Superchargers are Tesla-owned re-charging stations (“gas stations”) for its cars. There are more than 1,441 Supercharger stations in North America already in operation or coming soon, all of which also act as mini-billboards for the company. But while their number will grow over time, they are a softer sell than a retail showroom, lacking the staff of a brick-and-mortar store. In terms of attracting new customers, the Superchargers are a lot easier to miss than a showroom as drivers zoom past them on a highway or in a city.


Tesla credits word-of-mouth for a lot of its growth. While aided in part by its referral program that uses existing customers to garner new ones, word-of-mouth is also spurred by Musk’s tweets, press, and retail showrooms. But Tesla’s retail rollback and Musk’s SEC settlement could paralyze these word-of-mouth drivers, further harming its flywheel.  

Tesla’s road from here

While hundreds of thousands of people made reservations for the Model 3, Tesla will need to continue increasing the speed of its sales and marketing engine as it starts ramping up its production capacity and delivering cars. As the initial hoopla around the Model 3 launch dies down and Tesla closes its retail showrooms, it’s questionable as to whether the company can hit the milestones it needs to continue being profitable and grow. There is a good chance the company will need to lean into more traditional marketing to support its growth.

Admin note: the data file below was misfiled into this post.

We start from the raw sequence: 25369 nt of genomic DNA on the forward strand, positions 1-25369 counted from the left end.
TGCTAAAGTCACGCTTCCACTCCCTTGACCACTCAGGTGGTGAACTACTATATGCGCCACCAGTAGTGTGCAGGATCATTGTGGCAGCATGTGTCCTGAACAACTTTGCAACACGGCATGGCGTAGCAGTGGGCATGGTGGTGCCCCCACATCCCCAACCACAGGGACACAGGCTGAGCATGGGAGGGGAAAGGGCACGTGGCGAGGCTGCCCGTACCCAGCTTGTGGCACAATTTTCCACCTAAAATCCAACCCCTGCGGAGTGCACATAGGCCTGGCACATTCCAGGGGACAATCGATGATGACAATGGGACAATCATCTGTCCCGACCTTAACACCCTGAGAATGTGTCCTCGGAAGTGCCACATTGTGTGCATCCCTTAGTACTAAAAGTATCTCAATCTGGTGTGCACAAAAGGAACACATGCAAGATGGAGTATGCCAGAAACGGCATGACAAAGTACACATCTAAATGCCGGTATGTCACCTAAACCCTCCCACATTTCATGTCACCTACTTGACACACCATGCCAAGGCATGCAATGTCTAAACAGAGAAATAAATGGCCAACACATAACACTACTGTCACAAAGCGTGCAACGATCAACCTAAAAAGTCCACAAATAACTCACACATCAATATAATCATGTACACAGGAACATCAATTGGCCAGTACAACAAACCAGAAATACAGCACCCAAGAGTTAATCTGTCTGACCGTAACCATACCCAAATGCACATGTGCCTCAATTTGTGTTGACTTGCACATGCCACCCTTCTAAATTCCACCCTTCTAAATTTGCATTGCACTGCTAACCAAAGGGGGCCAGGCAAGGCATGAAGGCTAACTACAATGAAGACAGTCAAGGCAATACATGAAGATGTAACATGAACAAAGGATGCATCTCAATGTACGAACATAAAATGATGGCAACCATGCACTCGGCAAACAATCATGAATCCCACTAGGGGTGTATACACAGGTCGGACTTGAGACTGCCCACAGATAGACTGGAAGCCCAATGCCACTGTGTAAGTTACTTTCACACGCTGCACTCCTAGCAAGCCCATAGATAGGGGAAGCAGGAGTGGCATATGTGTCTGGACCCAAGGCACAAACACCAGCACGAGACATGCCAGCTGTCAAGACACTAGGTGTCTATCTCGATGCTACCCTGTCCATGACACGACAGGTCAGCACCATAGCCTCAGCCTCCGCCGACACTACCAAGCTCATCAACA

Even brands such as Kylie Cosmetics—whose founders have hundreds of millions of followers and endless attention—have shifted from an online-only to multi-channel strategy after observing the restrictions of the former. Not only is Tesla reducing its multi-channel presence, but Tesla’s products are also far more expensive than cosmetics, making them an even harder sell online. Tesla’s decision to sell online-only will set a record, either as a true outlier among digital-first brands (with a pioneering return policy), or as a high-profile case study outlining the immense limits of selling online-only.